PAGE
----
384 BC

Aristotle, pupil of Plato and teacher of Alexander the Great, is born

  • Plutarch Parallel Lives, "Alexander," p. 275. Plutarch regards Aristotle as "the most learned and most celebrated philosopher of his time."

382 BC

Philip of Macedonia is born

370's BC

Revolts and battles weaken and defeat the Spartan military machine

  • Thucydides Peloponnesian War, 1.75, 80. At a Spartan debate over whether to declare war on Athens, Thucydides reports, "Finally there came a time when we [the Spartans] were surrounded by enemies, when we had already crushed some revolts..."

371-362 BC

Thebes becomes the hegemon

  • Thebes concludes its own peace with the Persians

359-352 BC

Philip II of Macedonia rises to power, conquering neighboring city-states

356 BC

Alexander, son of Philip II and Olympias, is born and is taught by Aristotle

  • Plutarch Parallel Lives, "Alexander," p. 269. Plutarch claims that Alexander was descended from the Olympian god Hercules.
  • Plutarch Parallel Lives, "Alexander," p. 273-4. Plutarch tells the tale of Alexander's bond with his horse, Bucephalus. After purchasing the horse, Alexander found it very difficult to subdue. Despite its uncooperativeness, Alexander states, "What an excellent horse do they lose for want of address and boldness to manage him!" Later he states, "I will pay...the whole price of the horse." Turning Bucephalus toward the sun so that the horse could no longer be afraid of its shadow, Alexander succeeds in subduing the horse and gaining a companion.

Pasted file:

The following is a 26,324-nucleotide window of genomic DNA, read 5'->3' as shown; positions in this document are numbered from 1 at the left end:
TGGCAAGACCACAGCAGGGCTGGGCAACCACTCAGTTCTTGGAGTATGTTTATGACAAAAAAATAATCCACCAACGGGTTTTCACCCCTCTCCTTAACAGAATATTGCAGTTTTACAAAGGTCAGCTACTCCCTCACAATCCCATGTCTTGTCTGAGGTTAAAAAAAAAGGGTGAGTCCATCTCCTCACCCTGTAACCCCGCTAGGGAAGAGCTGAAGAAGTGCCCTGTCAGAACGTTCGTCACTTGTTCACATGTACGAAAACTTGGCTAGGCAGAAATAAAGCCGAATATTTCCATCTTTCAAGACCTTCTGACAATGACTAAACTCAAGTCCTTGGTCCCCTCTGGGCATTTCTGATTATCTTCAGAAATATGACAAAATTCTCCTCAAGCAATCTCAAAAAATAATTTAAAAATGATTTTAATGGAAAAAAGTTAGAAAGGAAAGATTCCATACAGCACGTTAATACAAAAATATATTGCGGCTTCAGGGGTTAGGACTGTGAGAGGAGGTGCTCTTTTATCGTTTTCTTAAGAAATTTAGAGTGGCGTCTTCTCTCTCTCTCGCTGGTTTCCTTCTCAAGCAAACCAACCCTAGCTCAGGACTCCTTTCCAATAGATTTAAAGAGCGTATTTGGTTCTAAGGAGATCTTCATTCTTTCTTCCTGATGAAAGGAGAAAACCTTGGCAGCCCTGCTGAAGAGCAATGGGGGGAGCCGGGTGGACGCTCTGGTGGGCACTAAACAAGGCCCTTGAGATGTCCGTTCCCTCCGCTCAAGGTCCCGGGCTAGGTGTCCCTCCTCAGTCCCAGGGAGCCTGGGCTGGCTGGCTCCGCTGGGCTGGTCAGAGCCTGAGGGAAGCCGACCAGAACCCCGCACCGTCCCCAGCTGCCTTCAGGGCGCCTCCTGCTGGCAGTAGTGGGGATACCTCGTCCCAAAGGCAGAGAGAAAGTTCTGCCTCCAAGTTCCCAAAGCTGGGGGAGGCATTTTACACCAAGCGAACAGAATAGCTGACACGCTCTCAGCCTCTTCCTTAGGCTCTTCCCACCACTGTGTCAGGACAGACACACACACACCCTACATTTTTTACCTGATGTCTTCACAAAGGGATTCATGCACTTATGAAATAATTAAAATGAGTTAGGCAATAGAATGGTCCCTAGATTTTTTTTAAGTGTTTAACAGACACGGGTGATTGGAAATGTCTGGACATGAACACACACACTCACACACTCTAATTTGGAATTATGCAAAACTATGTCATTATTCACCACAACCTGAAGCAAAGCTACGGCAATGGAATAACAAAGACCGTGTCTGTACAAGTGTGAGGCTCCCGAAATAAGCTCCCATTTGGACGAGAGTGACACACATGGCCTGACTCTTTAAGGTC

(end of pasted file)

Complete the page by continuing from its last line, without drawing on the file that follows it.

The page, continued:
• Plutarch Parallel Lives, "Alexander," p. 275. "Alexander received from [Aristotle] not only his doctrines of Morals and of Politics, but also something of those more abstruse and profound theories which these philosophers, by the very names they give them, professed to reserve for oral communication to the initiated, and did not allow many to become acquainted with."

352-338 BC

Philip II and his Macedonians battle Athens

351 BC

Demosthenes, an Athenian considered to be the greatest orator of Ancient Greece, speaks out against Philip's aggression

  • Plutarch Parallel Lives, "Demosthenes," p. 354. Plutarch says, "So it happened to Demosthenes, who, first venturing upon oratory for the recovery of his own private property, by this acquired ability in speaking, and at length, in public business, as it were in great games, came to have the pre-eminence of all competitors in the assembly."
  • Plutarch Parallel Lives, "Demosthenes," p. 360. According to Plutarch, although Demosthenes may have harbored many ill feelings towards Philip of Macedonia, Demosthenes chooses the topic of Macedonian aggression to further his own public image and to compete against rival orators. "The object which he chose for himself in the commonwealth was noble and just, the defence [sic] of the Grecians against Philip; and in this he behaved himself so worthily that he soon grew famous, and excited attention everywhere for his eloquence and courage in speaking. He was admired through all Greece."
  • Plutarch Parallel Lives, "Demosthenes," p. 360. Because of Demosthenes' great fame as an orator, "the King of Persia courted him, and by Philip himself he was more esteemed than all the other orators."